The Government has scrapped plans to introduce a £72,500 cap on the amount a person can be charged for social care.
The cap was due to come into effect in 2020 under plans passed by the Coalition Government. It followed the Dilnot Commission, which in 2011 investigated how social care should be funded, recommending limiting the amount that an individual can be forced to pay.
The Commission proposed a cap of £35,000 but Coalition ministers decided the figure should be closer to £75,000.
However, health minister Jackie Doyle-Price told MPs the plan has now been scrapped, and that a new consultation will take place in the new year.
The question of social care funding became a major issue during the general election campaign earlier this year, after the Conservatives unveiled a controversial plan to force elderly people to sell their home to cover costs.
The party’s manifesto included no mention of a maximum cap on an individual’s social care costs, but an angry backlash forced them to backtrack and promise to introduce an upper limit, although they refused to say where it would be set.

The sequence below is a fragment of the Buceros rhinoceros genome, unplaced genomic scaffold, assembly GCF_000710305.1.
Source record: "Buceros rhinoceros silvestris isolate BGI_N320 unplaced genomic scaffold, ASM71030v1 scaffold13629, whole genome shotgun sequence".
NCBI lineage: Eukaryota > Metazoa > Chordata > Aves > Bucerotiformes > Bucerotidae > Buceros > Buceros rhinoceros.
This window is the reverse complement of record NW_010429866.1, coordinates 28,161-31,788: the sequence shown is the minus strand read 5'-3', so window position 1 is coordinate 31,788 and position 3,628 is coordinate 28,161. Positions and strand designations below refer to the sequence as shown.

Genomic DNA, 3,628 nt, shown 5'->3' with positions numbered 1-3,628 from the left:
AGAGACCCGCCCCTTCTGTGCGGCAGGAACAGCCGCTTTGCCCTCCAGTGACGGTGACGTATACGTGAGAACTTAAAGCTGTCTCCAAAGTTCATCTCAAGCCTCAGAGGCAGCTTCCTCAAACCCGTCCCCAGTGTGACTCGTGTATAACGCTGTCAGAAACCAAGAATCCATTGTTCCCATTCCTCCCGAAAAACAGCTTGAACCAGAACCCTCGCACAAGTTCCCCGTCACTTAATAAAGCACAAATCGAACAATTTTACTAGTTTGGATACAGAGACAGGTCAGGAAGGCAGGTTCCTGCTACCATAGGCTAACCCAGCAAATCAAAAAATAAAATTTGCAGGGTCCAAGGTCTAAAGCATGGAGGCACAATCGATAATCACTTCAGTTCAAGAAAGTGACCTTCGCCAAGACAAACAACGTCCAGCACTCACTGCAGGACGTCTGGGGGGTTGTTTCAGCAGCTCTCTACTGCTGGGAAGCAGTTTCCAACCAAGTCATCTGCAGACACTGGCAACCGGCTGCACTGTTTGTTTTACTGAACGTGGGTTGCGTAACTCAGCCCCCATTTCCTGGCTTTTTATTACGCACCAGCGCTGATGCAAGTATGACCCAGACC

Addressing MPs on Thursday, Ms Doyle-Price said: “The prime minister has been clear that the consultation will include proposals to place a limit on the care costs individuals face.
“To allow for fuller engagement and development of the approach with reforms to the care system and the way it is paid for considered in the round, we will not be taking forward the previous government’s plans to implement a cap on care costs in 2020.”
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Labour accused the Government of wasting over £1m of taxpayers money in preparing to introduce the cap.
Barbara Keeley, Shadow Minister for Mental Health and Social Care, told the Commons: “The minister has today finally confirmed what many of us on these benches suspected – that they will not be proceeding with their plans to cap care costs by 2020 as legislated by this House.
“This is a shameful waste of taxpayers’ money. Over £1m in today’s money was spent in commissioning the Dilnot review and it is a waste of Parliamentary time enacting that cap.
“And it’s no good for the minister to say that the government are consulting on this cap: they consulted on this during the general election and their proposals were rejected by the electorate.”